Saturday, January 10, 2009
Skyglow: When I dream about a sunset like this, it doesn't bode well, and this doesn't either
Know what I mean about a certain kind of dream sunset? The colors are garish and acrid and surrounded by amorphous figures of unknown provenance. It's usually a prelude to some sort of nightmare scenario.
I saw this one on the way home last night, driving toward Madison on Highway 12, about 10 miles out. It looked exactly like a real sunset, and stood out brightly against the dark, cloudy sky. The sunset glowed a bright orange above the horizon, beneath the low cloud ceiling, although the colors were a bit off. But I knew it couldn't be a sunset. It was 7:30 p.m. So what was it? That's when I realized it was the light from countless sodium vapor streetlights in Madison, along with all the other lights a city throws up at the night.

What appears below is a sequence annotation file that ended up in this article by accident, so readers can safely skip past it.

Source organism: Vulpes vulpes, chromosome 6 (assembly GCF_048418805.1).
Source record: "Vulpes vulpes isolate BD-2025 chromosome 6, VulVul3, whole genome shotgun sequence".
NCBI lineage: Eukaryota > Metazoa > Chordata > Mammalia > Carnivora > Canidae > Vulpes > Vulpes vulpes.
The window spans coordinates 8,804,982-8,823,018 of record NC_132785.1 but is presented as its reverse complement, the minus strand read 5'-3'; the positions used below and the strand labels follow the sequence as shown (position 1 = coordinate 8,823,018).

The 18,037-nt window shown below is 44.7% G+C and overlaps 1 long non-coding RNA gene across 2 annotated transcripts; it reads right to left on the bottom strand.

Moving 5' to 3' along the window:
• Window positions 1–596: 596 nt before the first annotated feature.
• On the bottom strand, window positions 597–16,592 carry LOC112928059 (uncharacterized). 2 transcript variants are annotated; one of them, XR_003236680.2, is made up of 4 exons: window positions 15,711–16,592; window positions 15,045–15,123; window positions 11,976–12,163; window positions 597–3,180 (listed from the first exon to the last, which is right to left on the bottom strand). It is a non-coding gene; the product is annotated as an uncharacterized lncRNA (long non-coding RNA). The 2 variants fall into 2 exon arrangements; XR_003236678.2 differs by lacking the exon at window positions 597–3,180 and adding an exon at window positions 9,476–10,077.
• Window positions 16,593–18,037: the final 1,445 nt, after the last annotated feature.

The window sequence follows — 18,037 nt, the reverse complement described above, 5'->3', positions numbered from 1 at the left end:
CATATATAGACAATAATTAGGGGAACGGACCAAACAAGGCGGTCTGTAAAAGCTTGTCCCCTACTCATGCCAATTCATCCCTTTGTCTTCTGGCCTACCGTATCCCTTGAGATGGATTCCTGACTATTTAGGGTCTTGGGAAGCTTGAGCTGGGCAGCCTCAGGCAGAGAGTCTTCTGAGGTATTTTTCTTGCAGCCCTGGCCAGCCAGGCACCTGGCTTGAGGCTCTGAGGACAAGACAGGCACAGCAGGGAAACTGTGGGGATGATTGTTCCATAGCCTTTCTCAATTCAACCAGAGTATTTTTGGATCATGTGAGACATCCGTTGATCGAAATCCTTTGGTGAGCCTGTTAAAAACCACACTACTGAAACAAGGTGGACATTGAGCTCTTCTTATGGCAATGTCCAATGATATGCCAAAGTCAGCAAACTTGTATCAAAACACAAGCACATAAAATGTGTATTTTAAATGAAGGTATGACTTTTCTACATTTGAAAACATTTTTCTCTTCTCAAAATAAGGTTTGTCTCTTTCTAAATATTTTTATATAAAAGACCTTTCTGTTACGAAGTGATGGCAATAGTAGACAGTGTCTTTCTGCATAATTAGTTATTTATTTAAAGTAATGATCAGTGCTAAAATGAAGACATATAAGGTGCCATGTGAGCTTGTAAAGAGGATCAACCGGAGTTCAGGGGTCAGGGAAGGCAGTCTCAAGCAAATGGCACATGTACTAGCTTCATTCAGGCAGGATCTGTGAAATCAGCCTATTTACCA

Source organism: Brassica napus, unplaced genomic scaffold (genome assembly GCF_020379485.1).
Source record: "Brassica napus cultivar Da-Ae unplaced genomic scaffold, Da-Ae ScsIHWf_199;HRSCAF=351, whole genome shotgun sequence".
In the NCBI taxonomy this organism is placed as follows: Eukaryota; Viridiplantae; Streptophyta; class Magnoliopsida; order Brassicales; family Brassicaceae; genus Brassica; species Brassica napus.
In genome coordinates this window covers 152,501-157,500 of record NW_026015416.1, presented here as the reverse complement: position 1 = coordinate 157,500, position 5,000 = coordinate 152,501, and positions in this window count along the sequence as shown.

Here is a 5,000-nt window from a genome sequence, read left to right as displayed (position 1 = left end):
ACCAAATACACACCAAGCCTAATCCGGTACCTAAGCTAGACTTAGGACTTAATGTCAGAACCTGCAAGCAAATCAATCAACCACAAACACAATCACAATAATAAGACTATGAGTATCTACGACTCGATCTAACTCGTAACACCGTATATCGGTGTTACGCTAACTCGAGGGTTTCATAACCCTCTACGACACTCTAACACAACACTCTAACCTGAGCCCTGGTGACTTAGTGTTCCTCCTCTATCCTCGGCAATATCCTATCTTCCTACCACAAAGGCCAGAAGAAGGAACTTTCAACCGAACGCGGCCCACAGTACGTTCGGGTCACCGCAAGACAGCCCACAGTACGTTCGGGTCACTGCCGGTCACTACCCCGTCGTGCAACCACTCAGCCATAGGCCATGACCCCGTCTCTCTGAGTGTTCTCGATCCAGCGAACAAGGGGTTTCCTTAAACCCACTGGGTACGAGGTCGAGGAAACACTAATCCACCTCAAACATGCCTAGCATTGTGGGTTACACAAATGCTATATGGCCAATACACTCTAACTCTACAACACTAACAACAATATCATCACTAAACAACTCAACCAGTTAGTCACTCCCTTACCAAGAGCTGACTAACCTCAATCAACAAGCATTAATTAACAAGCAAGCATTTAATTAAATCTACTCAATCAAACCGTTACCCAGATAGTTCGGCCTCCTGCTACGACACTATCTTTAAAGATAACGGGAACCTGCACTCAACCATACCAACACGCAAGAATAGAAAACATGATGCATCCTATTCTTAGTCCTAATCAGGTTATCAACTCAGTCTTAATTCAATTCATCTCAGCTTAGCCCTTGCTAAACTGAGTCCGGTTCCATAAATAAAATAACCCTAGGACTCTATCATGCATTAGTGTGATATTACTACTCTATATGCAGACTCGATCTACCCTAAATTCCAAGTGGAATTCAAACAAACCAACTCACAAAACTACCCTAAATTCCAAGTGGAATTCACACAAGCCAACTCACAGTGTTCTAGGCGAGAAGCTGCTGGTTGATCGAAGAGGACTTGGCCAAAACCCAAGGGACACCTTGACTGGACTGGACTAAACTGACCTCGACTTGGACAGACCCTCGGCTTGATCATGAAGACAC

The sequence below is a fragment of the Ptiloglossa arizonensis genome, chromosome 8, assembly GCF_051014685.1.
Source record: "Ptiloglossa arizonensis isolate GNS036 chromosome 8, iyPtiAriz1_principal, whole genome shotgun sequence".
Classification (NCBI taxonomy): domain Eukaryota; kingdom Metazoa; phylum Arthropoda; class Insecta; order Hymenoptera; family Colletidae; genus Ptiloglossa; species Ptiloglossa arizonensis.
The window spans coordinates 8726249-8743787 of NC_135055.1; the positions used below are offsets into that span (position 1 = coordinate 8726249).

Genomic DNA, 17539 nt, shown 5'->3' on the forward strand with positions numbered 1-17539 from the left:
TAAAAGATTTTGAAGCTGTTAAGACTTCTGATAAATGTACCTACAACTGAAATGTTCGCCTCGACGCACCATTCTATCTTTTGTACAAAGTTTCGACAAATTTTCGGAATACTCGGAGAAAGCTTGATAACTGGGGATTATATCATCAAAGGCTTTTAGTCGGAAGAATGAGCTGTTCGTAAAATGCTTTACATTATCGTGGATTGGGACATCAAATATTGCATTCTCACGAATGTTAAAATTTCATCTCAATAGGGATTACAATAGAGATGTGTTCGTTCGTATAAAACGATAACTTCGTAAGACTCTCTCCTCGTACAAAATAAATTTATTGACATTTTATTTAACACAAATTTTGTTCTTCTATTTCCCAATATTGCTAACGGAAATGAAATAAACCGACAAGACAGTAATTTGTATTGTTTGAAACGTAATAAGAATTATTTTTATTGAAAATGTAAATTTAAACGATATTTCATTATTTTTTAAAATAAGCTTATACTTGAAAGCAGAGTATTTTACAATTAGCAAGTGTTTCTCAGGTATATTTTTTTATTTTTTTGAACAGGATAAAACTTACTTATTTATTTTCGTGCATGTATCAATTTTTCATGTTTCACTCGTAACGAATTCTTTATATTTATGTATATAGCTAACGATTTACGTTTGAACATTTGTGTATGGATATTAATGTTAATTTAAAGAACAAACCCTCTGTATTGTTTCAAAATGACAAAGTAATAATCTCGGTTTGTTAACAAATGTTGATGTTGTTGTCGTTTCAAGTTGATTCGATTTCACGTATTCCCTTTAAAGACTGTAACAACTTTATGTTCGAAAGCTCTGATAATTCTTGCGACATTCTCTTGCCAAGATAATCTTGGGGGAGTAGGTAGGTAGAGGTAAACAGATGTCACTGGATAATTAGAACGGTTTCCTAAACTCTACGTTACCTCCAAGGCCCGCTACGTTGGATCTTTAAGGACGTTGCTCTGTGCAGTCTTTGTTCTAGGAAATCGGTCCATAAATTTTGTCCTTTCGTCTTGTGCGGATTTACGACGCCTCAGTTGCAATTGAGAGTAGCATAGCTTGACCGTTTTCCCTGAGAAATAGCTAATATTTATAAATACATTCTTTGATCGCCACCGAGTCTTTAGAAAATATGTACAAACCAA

Every photon of light in this "sunset" is a photon representing wasted energy. It's the same kind of wasted light that results in those beautiful night maps shot from space that show urban centers as brightly illuminated nodes, connected by delicate networks of lesser lights crisscrossing the dark side of the planet. Much of it was generated by burning fossil fuels and adding to the greenhouse gases in the atmosphere. There are technologies for mitigating this atmospheric light pollution, which also harms migratory birds and makes it harder and harder to see the stars even on a clear night near any urban center. But we're slow to crack down on this extravagant and harmful form of pollution.
Maybe we need to rethink our relationship to darkness. "Better to light one candle than to curse the darkness," they say. But millions and millions of electric candles?